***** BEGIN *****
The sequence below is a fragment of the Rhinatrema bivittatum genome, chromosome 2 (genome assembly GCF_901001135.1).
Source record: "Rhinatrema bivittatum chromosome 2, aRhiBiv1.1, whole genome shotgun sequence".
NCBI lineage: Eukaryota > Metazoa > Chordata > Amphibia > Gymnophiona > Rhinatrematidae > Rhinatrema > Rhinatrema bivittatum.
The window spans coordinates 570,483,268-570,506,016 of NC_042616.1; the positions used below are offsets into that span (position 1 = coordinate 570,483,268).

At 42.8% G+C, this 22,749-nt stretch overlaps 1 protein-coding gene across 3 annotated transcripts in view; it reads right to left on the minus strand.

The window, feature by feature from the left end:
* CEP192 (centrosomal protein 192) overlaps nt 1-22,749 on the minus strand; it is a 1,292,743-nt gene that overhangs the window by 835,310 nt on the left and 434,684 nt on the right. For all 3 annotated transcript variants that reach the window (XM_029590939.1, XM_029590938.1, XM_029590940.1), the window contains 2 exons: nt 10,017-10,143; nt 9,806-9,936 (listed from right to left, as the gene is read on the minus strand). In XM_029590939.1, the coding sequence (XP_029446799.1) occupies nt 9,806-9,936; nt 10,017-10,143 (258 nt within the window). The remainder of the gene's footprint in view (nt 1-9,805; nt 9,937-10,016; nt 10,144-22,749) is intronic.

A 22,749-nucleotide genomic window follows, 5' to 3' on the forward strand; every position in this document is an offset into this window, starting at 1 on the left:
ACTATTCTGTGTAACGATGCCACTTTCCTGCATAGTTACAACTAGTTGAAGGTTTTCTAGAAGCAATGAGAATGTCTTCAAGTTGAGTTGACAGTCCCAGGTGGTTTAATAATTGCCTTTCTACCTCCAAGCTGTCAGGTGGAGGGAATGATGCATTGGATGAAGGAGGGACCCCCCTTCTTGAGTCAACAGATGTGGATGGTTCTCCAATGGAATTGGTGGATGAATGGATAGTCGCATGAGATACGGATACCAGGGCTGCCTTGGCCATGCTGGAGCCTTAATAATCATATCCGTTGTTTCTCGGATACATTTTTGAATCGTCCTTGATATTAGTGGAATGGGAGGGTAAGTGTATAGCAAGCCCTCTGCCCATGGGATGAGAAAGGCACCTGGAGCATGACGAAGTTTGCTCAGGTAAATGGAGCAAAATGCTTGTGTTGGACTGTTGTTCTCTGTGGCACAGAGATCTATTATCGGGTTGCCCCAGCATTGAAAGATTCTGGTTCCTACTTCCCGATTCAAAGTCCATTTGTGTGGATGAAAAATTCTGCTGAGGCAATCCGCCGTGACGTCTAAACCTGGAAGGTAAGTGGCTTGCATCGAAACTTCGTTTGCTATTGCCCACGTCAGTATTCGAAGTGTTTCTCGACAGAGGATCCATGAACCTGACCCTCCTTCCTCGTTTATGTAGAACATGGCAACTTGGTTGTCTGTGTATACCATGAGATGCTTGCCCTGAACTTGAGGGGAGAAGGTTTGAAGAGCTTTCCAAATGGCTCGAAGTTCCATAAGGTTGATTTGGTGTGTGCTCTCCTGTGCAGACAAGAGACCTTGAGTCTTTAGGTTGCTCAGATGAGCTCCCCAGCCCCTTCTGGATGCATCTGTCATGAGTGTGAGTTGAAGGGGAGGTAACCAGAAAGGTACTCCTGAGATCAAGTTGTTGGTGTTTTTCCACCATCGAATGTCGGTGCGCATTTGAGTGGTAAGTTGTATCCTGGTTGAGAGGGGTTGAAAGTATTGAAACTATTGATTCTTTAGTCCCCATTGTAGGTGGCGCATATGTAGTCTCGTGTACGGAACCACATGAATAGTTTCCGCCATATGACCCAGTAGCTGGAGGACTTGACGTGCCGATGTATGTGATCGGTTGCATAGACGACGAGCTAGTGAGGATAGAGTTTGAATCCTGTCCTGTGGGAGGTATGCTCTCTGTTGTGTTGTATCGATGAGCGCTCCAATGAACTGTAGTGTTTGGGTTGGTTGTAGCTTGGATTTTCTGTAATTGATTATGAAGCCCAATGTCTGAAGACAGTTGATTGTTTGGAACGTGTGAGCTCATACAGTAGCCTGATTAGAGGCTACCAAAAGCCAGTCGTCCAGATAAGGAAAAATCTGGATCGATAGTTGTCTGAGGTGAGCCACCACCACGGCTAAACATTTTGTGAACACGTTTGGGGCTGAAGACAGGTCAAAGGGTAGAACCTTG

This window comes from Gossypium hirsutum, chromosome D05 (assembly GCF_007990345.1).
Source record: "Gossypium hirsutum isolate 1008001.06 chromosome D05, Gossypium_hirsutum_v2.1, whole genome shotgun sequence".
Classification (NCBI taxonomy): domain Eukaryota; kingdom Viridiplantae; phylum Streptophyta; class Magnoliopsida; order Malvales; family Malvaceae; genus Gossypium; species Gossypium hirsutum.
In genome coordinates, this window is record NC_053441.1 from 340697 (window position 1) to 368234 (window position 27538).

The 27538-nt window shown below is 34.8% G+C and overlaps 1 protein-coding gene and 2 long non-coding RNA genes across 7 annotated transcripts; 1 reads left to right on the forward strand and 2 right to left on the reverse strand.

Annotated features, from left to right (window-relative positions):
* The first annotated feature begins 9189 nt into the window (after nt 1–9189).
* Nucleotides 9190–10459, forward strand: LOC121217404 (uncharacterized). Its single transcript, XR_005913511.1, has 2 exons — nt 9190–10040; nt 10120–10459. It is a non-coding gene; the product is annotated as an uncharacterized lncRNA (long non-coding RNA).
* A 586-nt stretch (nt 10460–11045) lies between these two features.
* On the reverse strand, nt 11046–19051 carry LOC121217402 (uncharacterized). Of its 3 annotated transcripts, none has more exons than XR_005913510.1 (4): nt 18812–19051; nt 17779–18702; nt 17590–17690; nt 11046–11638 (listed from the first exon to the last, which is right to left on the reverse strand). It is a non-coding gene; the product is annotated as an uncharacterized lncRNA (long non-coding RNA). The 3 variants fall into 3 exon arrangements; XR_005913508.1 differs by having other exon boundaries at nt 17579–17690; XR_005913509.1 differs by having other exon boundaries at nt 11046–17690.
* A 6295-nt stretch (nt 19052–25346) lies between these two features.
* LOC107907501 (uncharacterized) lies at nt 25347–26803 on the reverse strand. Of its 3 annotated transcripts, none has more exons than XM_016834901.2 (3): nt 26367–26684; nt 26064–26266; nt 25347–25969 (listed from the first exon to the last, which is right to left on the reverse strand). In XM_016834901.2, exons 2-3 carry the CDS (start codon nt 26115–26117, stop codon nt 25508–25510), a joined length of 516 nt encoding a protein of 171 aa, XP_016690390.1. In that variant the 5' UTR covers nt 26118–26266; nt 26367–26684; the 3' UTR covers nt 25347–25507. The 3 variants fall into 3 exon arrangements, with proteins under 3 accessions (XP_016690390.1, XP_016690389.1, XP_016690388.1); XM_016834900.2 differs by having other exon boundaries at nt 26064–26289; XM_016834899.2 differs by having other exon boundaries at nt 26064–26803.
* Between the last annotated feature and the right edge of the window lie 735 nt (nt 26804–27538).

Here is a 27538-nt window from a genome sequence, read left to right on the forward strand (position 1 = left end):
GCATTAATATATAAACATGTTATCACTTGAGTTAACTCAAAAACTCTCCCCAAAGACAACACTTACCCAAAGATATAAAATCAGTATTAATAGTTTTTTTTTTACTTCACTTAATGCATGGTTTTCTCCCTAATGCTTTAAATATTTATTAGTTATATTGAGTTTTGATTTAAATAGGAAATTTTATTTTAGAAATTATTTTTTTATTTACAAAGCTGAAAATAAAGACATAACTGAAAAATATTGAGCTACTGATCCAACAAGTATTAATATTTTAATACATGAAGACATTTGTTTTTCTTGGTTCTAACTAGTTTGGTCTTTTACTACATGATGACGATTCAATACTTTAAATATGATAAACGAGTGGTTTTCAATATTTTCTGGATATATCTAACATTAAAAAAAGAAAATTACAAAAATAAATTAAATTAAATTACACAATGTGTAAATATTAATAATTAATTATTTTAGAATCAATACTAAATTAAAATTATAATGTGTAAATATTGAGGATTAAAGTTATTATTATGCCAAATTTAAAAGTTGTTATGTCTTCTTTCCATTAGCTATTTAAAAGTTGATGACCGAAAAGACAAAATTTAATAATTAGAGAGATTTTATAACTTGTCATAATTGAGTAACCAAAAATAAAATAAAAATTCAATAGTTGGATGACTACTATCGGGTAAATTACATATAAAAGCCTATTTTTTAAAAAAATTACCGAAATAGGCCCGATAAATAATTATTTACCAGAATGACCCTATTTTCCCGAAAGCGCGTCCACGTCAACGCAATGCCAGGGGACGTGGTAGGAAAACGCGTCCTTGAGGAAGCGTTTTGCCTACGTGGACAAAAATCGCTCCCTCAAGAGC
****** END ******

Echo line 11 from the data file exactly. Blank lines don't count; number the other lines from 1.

Source record: "Gossypium hirsutum isolate 1008001.06 chromosome D05, Gossypium_hirsutum_v2.1, whole genome shotgun sequence".